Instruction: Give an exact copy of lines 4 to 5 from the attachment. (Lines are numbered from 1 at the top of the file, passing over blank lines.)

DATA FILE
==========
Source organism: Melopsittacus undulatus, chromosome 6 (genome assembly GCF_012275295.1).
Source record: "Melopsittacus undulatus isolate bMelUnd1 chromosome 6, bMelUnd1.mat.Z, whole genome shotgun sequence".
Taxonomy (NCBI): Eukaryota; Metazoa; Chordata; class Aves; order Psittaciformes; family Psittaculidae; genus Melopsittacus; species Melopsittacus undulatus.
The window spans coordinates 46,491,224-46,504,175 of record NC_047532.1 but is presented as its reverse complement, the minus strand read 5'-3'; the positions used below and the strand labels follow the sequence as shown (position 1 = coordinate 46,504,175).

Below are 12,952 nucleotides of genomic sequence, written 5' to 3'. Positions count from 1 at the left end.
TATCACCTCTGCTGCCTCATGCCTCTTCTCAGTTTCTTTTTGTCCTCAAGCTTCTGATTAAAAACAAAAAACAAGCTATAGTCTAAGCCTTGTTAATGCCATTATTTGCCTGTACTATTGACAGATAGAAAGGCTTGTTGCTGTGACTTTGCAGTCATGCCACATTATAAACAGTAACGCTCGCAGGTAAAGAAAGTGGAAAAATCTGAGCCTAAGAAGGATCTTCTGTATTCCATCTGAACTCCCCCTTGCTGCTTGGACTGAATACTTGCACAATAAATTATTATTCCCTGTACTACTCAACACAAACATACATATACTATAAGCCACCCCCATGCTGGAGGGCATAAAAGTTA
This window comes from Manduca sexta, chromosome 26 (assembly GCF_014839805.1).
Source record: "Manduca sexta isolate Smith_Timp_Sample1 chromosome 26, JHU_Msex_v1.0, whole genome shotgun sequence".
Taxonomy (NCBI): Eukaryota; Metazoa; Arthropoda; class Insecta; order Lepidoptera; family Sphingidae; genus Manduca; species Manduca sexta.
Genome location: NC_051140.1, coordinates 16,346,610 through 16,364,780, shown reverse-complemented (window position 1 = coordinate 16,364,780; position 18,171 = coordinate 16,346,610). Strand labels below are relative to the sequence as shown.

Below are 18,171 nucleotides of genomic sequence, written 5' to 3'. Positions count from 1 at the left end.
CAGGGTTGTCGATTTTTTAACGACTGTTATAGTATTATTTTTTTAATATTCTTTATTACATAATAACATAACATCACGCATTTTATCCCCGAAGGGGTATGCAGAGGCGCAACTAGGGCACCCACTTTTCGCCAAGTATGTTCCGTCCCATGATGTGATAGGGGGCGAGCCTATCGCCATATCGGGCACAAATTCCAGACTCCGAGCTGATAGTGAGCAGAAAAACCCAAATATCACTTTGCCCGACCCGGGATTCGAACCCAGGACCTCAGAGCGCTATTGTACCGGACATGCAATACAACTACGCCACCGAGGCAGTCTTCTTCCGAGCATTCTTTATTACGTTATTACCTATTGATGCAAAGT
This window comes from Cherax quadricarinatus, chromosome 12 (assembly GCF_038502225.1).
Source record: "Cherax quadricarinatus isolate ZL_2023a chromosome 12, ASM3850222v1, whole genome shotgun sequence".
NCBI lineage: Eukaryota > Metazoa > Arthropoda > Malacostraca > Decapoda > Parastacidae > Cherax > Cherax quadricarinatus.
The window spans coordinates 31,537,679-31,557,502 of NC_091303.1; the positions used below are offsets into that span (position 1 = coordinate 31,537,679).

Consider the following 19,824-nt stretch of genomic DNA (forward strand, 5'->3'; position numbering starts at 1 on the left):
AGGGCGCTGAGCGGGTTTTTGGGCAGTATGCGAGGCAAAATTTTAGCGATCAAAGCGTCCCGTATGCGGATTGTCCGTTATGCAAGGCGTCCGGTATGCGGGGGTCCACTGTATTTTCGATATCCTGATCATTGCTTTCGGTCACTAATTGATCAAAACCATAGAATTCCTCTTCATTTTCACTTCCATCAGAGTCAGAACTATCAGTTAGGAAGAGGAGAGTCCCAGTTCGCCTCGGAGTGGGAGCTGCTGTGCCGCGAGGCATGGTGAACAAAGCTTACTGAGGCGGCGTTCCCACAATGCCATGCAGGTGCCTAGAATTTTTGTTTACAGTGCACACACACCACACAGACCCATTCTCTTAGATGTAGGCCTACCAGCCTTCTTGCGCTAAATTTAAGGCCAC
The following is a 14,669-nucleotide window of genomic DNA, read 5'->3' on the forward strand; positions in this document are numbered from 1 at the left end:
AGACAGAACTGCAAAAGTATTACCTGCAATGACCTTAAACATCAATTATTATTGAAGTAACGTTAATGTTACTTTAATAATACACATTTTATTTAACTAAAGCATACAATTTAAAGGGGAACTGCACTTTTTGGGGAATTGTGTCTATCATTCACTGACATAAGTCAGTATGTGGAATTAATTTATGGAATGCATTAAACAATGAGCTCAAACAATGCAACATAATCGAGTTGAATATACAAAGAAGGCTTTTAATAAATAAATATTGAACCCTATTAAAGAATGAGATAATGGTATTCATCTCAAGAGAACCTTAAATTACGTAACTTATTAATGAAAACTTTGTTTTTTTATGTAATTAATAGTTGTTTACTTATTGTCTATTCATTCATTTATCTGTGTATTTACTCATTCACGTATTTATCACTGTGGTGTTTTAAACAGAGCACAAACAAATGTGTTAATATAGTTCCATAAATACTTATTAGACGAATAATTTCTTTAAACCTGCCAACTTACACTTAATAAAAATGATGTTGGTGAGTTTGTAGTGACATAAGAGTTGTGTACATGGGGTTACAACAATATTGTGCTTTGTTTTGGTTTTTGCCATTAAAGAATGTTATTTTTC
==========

The window spans coordinates 46,491,224-46,504,175 of record NC_047532.1 but is presented as its reverse complement, the minus strand read 5'-3'; the positions used below and the strand labels follow the sequence as shown (position 1 = coordinate 46,504,175).

Below are 12,952 nucleotides of genomic sequence, written 5' to 3'. Positions count from 1 at the left end.